Democratic Party Facts
The Democratic Party was formed in 1794 by Thomas Jefferson, James Madison, and others who felt that the Federalist Party, led by Vice President John Adams and Secretary of the Treasury, Alexander Hamilton, was leading the new nation towards a government that would be run by a few wealthy merchants and land owners.
Other Facts about the Democratic Party:
- The Democratic Party is currently the largest political party in the United States with roughly over 72 million registered voters.
- The Democratic Party has historically represented farmers, laborers, labor unions, and religious and ethnic minorities.
- The Democratic National Committee (DNC) was first set up in 1848 to organize Democratic campaign activities, to support and coordinate Democratic candidates and their campaigns, raise funds, and enact and promote election strategies, as well as overseeing the process of writing the Democratic platform.
- In presidential elections, the Democratic National Committee supervises the Democratic National Convention. There are state and local committees in most cities, towns, and counties. The chairperson is elected by vote by the members of the Democratic National Committee.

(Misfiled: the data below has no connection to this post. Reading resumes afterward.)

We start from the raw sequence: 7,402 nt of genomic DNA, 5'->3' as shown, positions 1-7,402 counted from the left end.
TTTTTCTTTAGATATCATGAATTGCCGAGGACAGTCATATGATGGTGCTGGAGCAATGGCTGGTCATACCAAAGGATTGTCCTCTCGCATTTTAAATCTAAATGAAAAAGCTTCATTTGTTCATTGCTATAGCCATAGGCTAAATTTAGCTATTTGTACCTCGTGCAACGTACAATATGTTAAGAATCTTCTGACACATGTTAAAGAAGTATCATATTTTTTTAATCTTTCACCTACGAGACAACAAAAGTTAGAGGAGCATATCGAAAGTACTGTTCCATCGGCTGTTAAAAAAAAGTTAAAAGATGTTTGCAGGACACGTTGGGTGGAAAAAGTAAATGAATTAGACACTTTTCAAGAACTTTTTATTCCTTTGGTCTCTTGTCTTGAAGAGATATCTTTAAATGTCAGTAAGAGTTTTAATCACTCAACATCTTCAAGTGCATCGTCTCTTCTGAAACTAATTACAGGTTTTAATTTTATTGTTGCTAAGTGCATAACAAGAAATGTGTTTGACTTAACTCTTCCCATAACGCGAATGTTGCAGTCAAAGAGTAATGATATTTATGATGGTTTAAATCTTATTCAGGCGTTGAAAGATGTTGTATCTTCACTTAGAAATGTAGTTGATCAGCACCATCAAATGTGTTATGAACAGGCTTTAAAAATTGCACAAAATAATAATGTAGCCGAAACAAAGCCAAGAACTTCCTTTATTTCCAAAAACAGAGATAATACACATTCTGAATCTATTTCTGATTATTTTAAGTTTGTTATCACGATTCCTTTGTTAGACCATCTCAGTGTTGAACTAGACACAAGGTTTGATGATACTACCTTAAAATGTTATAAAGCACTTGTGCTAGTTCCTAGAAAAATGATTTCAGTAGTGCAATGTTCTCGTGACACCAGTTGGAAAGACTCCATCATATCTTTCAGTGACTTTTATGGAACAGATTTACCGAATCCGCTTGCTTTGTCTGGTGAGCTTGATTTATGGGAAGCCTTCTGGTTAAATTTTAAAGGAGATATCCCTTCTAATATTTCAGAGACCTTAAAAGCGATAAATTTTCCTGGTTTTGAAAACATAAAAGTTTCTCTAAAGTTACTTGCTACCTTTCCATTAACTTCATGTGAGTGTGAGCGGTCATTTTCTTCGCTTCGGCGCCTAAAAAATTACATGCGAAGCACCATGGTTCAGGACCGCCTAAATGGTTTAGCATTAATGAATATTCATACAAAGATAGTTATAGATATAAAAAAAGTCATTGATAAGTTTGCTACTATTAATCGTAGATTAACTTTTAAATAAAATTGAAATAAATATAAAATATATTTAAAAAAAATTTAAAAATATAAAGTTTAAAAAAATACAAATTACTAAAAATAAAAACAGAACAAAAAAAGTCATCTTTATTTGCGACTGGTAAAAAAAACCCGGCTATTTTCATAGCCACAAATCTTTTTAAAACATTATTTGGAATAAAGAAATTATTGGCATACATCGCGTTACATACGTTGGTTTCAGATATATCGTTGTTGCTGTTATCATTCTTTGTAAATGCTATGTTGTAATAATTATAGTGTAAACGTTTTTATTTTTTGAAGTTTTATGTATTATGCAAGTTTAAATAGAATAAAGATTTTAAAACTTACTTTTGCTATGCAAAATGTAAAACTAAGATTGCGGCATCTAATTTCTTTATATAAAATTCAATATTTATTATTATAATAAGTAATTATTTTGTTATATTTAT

- The party began supporting welfare spending programs that targeted the poor in the 1930s. The party believes that the government should play a vital role in erasing poverty and social problems that many Americans face.
- The Blue Dog Democrats, a caucus of fiscal and social conservatives and moderates, forms the part of the party's conservative Democrats.
- Most Civil Libertarians support the Democratic Party because of the party's stance on civil rights and the separation of church and state.
- Pro-life Democrats are sometimes classified as conservatives based on it's social conservatism.
- Centrist Democrats favor the use of military force, are subject to support reducing government welfare. They also support welfare reform and tax cuts.
- A large portion of the Democratic base are ethnic minorities. The party's strong stand on affirmative action, welfare for the lower class, unemployment, labor unions, and immigration has led many voters to support Democratic candidates.
Although the Republican party has sent more candidates to the Presidency, the Democratic party has had more luck with Congressional and Senatorial candidates, as well as state and local office holders.